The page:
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A CurtainUp LA Review
In the small provincial village of Arles, France, artists Vincent Van Gogh and Paul Gauguin briefly shared a house and a model, innkeeper's wife Marie Ginoux, painted by Van Gogh as "The Arlesienne" and by Gauguin in "The Night Café at Arles". It's a promising subject for the stage and composers John Allee and Gary Matanky focus their musical on the effect the artists have on the repressed and yearning Marie, who loves art and longs to see more of the world.
It's a shrewd choice and an excellent production. However, the heart of a musical is the music and Allee's score, though graceful and lilting, has much of a sameness. Sometimes it catches the period in the dance rhythms employed in the polkas of the time. The lyrics by Allee and Matanky are poetic, though the book, credited to both, is too verbose. The art of Van Gogh and Gauguin is so primitive and powerful, that it's a pity to see it diluted by pretty Muzak that doesn't reflect their vision.
Director Michael Michetti gamely overcomes this handicap with a forceful and vivid production.
The play begins when Joseph-Michel Ginoux finally pays off the mortgage on his café. His wife Marie believes an added cause for celebration will be fulfilling their long-held dream of travel but her husband claims there is still too much work to do consolidating their position. A downcast Marie is ripe for the art and exoticism offered by her new tenant, eccentric artist Vincent Van Gogh. Her husband is less enthusiastic, as are Joseph and Augustine Roulin, the postman and his wife, who, nonetheless, also succumb to Van Gogh's quest for models. The arrival of painter Paul Gauguin, a former stock broker and perennial lady's man, brings a simmering sense of beckoning horizons to Marie's narrow life. Marie and Paul's mutual fascination becomes the disruptive core of the play and the colony of artists Paul and Vincent dream of never materializes. Vincent amputates his ear for reasons never fully clarified in this play or in fact. A resulting scuffle with Paul results in the latter's leaving Arles. Marie rejects his plea to join him and finds the bluebird of happiness right in her own backyard. It's a sensible decision and I'm sure Joseph-Michel looks reassuring after this artistic turmoil but the romantic embrace with which they end the play leaves a Hallmark Hall of Fame taste.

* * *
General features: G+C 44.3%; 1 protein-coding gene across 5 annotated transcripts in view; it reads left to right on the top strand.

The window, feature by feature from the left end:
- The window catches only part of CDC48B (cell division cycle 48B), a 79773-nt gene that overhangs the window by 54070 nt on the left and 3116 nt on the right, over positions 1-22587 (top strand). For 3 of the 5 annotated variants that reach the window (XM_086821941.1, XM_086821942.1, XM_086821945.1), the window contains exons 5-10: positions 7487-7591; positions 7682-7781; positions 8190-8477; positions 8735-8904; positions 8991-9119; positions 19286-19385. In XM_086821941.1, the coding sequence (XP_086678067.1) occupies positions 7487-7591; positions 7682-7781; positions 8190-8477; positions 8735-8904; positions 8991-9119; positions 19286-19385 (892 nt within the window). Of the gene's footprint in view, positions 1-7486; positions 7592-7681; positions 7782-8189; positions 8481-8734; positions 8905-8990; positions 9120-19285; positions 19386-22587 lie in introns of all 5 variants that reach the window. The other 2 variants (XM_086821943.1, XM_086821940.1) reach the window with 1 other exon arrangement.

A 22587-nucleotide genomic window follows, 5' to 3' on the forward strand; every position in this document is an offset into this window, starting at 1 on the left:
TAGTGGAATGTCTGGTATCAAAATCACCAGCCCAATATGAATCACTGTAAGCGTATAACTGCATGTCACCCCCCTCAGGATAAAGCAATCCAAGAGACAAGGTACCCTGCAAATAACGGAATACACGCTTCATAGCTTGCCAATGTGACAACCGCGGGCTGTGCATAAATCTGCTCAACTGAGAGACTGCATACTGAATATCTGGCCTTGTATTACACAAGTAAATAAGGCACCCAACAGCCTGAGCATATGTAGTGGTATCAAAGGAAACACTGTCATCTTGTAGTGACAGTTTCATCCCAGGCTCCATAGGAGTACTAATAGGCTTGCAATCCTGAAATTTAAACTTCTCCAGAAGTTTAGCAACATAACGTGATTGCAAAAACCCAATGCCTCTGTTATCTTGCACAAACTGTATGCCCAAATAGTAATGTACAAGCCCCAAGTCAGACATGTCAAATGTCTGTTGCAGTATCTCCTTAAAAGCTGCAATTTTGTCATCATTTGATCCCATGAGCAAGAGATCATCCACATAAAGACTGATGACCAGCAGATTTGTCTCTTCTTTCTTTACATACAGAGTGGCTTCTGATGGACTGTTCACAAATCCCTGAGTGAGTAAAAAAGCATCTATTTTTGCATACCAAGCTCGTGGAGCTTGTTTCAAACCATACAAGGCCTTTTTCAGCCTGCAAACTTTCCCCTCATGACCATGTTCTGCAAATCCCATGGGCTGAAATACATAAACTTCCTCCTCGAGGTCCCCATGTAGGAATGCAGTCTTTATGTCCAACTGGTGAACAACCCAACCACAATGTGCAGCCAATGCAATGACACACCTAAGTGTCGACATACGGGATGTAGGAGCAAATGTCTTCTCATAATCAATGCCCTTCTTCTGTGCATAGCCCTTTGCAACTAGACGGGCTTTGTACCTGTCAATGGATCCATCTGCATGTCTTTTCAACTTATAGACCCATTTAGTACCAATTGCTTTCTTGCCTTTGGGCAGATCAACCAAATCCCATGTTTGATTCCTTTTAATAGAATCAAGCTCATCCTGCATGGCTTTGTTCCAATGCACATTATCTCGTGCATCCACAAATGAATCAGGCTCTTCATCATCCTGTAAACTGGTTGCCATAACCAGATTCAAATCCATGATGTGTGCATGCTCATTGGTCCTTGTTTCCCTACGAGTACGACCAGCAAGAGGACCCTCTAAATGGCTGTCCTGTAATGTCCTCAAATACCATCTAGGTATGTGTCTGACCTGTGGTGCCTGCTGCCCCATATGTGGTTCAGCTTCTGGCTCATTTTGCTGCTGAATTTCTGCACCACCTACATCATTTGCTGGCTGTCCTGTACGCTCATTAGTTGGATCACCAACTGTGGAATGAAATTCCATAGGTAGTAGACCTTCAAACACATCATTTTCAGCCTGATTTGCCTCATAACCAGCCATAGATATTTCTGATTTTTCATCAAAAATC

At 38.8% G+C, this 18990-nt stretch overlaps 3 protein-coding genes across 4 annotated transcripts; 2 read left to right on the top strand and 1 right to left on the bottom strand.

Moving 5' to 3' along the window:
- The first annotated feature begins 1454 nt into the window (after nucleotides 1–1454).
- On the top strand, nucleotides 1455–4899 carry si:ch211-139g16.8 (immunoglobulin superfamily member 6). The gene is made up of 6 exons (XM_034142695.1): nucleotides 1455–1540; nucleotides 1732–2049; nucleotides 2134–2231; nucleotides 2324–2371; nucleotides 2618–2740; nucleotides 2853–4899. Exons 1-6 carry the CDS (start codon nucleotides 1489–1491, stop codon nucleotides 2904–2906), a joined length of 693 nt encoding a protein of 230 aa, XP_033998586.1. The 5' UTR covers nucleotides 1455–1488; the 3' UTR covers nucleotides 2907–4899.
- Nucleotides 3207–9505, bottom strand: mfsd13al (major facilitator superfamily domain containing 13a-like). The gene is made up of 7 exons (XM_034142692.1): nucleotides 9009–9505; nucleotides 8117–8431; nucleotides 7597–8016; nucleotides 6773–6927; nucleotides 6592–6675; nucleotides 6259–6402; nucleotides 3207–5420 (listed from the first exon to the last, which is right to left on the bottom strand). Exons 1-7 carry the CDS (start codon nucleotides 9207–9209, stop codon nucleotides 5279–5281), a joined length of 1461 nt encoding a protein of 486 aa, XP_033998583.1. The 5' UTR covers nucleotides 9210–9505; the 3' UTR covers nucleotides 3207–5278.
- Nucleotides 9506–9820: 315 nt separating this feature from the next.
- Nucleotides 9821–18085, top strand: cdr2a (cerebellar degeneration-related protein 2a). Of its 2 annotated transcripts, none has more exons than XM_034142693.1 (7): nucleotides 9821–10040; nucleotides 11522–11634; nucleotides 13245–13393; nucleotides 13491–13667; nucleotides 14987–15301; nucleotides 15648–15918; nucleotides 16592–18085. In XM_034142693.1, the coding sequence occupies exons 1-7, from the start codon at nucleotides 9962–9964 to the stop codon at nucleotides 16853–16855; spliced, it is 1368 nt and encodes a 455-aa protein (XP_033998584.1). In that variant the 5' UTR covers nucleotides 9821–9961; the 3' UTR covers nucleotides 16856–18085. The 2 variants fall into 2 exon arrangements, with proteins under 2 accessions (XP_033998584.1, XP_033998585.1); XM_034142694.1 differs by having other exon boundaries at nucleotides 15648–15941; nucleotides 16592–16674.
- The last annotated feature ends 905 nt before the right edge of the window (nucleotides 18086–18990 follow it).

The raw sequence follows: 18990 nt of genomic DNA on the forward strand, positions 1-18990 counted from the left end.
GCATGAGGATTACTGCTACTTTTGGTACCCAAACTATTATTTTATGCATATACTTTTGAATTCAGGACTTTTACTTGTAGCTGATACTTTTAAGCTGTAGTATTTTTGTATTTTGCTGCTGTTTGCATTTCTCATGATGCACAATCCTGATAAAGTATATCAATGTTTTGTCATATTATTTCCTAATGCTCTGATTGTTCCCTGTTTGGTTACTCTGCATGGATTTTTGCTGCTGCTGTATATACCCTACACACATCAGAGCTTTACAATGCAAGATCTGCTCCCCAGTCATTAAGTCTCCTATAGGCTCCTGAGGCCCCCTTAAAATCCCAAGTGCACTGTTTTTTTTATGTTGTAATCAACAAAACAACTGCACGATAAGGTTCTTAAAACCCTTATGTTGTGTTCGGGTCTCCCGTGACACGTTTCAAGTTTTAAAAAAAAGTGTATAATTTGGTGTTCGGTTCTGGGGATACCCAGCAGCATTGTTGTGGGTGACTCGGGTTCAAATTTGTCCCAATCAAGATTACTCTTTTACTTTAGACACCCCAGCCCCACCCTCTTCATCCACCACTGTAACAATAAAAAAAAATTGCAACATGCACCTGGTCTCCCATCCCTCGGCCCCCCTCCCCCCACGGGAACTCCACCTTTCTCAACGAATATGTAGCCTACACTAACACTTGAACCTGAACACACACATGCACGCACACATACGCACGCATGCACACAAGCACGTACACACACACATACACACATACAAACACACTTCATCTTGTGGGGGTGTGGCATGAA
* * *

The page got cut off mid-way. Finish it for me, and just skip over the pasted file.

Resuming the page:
The artists are sensitively portrayed by Bjorn Johnson, who emits a force field of nervous energy as Van Gogh, and Steven Memel as a dynamic and charismatic Gauguin. Beautiful Fiama Fricano projects the bearing of a bourgeois matron and the girlishness of a yearning romantic. Michael DeVries' superb voice and authoritative presence as her husband Joseph-Michel make him a credible foil for his wife and the artists. Excellent musical accompaniment is provided by musical director/pianist David Holladay, Ira Glansbeek on cello and John Harvey on percussion. Katherine Ferwerda's set design incorporates the Provencal colors Van Gogh repeated so lovingly in his work.
Allee and Matanky received an ASCAP/Sammy Cahn Award for excellence in lyric writing and a previous play was a finalist for the American Academy of Arts and Letters' Richard Rodgers Award. Poet's Garden is another step in a promising career.
Book & Lyrics by John Allee & Gary Matanky
Music by John Allee
Directed by Michael Michetti
Cast: Fiama Fricano (Marie), Bjorn Johnson (Van Gogh), Steven Memel (Gauguin), Michael DeVries (Joseph-Michel), Brad Blaisdell (Joseph Roulin), Dina Bennett (Augustine Roulin).
Set Design by Katherine Ferwerda
Lighting by Steven Young
Costume Design by Doug Spesert
Musical Direction/Piano by David Holladay; Cello, Ira Glansbeek; Percussion, John Harvey.
Running Time: 3 hours, with intermission.
The Matrix Theatre, 7657 Melrose Avenue., Los Angeles, (310) 289-2999
From April 19-June 3, 2001
Official Opening: April 21.
Reviewed by Laura Hitchcock April 19